He kept holding the money in his hand so I just grabbed it back and slunk back to my friends. I remember that the woman I was trying to impress had seen the whole thing and thought it was funny. So, in the end end, she did notice me and we talked a good bit that evening but mostly about how inept I was. Nothing much ever came of our conversation that evening and I never tried to bribe anyone again.

I suggest reading Earl Pomerantz's posts. They can be found in three parts, Part 1, Part 2 and Part 3. They are better written, more insightful and funnier (he is a comedy writer after all). They are just better, OK?

Tuesday, December 22, 2015

A little thing that happened that didn't get bigger

I was out shopping by myself this week-end and heading home. There is a place on the road where you have to get in the left lane to make a left-hand turn and I was in the right lane. Of course, on a four-lane highway, you are supposed to travel in the right lane and only use the left lane to pass or, in this case, make a left-hand turn. So, I checked the other traffic. There were people traveling in the left lane but that's expected anymore. Fewer and fewer people follow the rules but we are all used to that. The important thing is to watch the traffic and drive safely in the circumstances whether the other people are driving correctly or not.

I checked ahead and behind. There was a gap in the left lane with the car in front and the car behind leaving a gap of at least four or five car lengths. So, I put on my left turn signal (or as it's called in Massachusetts, my blinkah) before I started moving left and then, after a few seconds, started to move left. As I watched my mirrors, I saw that the car in front was keeping steady but the car behind (a big Cadillac) was moving up. It was closing up the gap a little but it looked like there was still enough room to make it. When I was half-way into the left lane, I could see the Cadillac was accelerating! This guy was trying to keep me out of the left lane for some reason. He had been going along at a steady pace for a long time but my needing to get into the lane ahead of him had caused him to act. His Cadillac didn't have the acceleration to close the gap enough to make it dangerous for me to continue and I ended up in the left lane. But as I kept my eye on the rear-view mirror, I saw him continue to close the gap until he was right on my tail. I saw him gesture at me (guess which finger he showed me) and his mouth was moving a lot and I assume he wasn't complimenting me.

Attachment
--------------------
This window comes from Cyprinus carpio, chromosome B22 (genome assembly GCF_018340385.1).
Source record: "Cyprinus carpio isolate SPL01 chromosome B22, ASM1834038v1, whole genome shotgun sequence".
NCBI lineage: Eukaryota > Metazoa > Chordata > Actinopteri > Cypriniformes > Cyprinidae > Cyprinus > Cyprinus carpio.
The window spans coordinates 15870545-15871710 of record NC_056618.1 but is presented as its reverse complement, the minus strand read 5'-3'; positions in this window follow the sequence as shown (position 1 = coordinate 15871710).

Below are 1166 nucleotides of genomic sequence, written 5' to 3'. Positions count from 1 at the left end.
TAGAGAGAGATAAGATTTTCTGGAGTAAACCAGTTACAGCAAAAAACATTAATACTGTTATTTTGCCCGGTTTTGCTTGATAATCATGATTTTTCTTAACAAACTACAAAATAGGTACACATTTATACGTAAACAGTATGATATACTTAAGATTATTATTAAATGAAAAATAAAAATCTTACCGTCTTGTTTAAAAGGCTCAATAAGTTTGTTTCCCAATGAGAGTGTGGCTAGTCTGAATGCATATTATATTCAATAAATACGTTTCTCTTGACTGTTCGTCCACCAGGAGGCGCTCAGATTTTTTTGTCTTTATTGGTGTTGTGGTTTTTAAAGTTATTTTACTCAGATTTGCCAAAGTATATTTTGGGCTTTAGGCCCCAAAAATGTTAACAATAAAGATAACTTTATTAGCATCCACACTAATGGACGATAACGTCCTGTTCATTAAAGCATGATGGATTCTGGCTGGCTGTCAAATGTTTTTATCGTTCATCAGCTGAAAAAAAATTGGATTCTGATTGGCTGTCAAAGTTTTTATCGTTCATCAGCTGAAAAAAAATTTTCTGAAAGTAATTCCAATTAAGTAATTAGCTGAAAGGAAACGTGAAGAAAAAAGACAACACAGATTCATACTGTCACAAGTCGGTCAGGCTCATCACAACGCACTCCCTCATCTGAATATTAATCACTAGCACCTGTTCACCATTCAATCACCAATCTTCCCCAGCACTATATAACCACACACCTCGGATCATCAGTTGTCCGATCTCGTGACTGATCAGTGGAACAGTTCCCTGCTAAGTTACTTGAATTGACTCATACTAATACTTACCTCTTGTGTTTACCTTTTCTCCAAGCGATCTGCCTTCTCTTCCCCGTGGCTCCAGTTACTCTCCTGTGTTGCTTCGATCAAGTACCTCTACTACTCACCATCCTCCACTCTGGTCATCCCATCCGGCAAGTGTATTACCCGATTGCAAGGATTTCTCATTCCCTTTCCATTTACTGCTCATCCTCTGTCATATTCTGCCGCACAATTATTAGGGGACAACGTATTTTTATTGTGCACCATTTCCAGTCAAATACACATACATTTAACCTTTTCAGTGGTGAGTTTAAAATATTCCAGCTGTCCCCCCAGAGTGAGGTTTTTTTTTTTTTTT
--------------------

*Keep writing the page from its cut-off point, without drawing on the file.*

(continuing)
If I hadn't checked that he was going at a steady pace before I started moving or if there hadn't been enough room, I could see his anger. If the guy in front in that lane had been moving along so that the rest of the people in the left lane could be passing I would understand his anger. But no. It seemed he wanted to get upset. It seemed he thought I was wrong for pulling into his lane. I don't know why he was so ready to cause a problem that wasn't there but I'm glad I kept my head and didn't do anything to make it worse. You never know what kind of a day someone else has had. I won't lie and say I wasn't mad at him for being mad at me - for no reason (I think). It's just a reminder to me to try to keep things from escalating. Maybe he had a gun. Maybe he had just stolen the car and didn't care about whether he got in a wreck. Maybe he had a mental problem and it looked like I had done something I didn't. I'm just glad it didn't go farther.

A minute later, I turned to the left to get off the road. He zoomed past me but had to slow down again when he got closer to the guy who had been in front of me in the left lane. Now, that guy shouldn't have been staying in the left lane if he wasn't passing or turning left. I'm so mad!